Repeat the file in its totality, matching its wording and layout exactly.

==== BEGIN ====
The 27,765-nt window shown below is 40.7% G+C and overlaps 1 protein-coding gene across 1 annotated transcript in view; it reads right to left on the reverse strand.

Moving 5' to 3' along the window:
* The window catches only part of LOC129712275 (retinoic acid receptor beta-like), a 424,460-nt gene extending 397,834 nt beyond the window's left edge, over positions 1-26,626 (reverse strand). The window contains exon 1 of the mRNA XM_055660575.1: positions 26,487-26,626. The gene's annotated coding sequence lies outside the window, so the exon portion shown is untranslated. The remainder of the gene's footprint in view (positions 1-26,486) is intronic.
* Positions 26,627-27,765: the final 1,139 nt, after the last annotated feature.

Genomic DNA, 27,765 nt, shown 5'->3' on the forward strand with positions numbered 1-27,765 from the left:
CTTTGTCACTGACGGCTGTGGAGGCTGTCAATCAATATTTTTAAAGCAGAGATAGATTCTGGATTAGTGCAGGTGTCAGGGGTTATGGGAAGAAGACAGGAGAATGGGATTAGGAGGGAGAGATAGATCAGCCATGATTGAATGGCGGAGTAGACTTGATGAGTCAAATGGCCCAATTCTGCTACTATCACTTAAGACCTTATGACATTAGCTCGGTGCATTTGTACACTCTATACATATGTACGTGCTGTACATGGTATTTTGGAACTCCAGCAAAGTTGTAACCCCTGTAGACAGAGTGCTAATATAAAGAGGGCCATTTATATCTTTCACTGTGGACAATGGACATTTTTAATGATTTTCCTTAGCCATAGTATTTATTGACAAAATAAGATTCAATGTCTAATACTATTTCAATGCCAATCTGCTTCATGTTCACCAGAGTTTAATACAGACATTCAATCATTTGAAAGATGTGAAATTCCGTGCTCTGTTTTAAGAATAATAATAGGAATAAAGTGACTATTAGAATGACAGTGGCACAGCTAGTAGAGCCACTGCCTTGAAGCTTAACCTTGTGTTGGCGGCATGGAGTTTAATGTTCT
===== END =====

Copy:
The 27,765-nt window shown below is 40.7% G+C and overlaps 1 protein-coding gene across 1 annotated transcript in view; it reads right to left on the reverse strand.

Moving 5' to 3' along the window:
* The window catches only part of LOC129712275 (retinoic acid receptor beta-like), a 424,460-nt gene extending 397,834 nt beyond the window's left edge, over positions 1-26,626 (reverse strand). The window contains exon 1 of the mRNA XM_055660575.1: positions 26,487-26,626. The gene's annotated coding sequence lies outside the window, so the exon portion shown is untranslated. The remainder of the gene's footprint in view (positions 1-26,486) is intronic.
* Positions 26,627-27,765: the final 1,139 nt, after the last annotated feature.

Genomic DNA, 27,765 nt, shown 5'->3' on the forward strand with positions numbered 1-27,765 from the left:
CTTTGTCACTGACGGCTGTGGAGGCTGTCAATCAATATTTTTAAAGCAGAGATAGATTCTGGATTAGTGCAGGTGTCAGGGGTTATGGGAAGAAGACAGGAGAATGGGATTAGGAGGGAGAGATAGATCAGCCATGATTGAATGGCGGAGTAGACTTGATGAGTCAAATGGCCCAATTCTGCTACTATCACTTAAGACCTTATGACATTAGCTCGGTGCATTTGTACACTCTATACATATGTACGTGCTGTACATGGTATTTTGGAACTCCAGCAAAGTTGTAACCCCTGTAGACAGAGTGCTAATATAAAGAGGGCCATTTATATCTTTCACTGTGGACAATGGACATTTTTAATGATTTTCCTTAGCCATAGTATTTATTGACAAAATAAGATTCAATGTCTAATACTATTTCAATGCCAATCTGCTTCATGTTCACCAGAGTTTAATACAGACATTCAATCATTTGAAAGATGTGAAATTCCGTGCTCTGTTTTAAGAATAATAATAGGAATAAAGTGACTATTAGAATGACAGTGGCACAGCTAGTAGAGCCACTGCCTTGAAGCTTAACCTTGTGTTGGCGGCATGGAGTTTAATGTTCT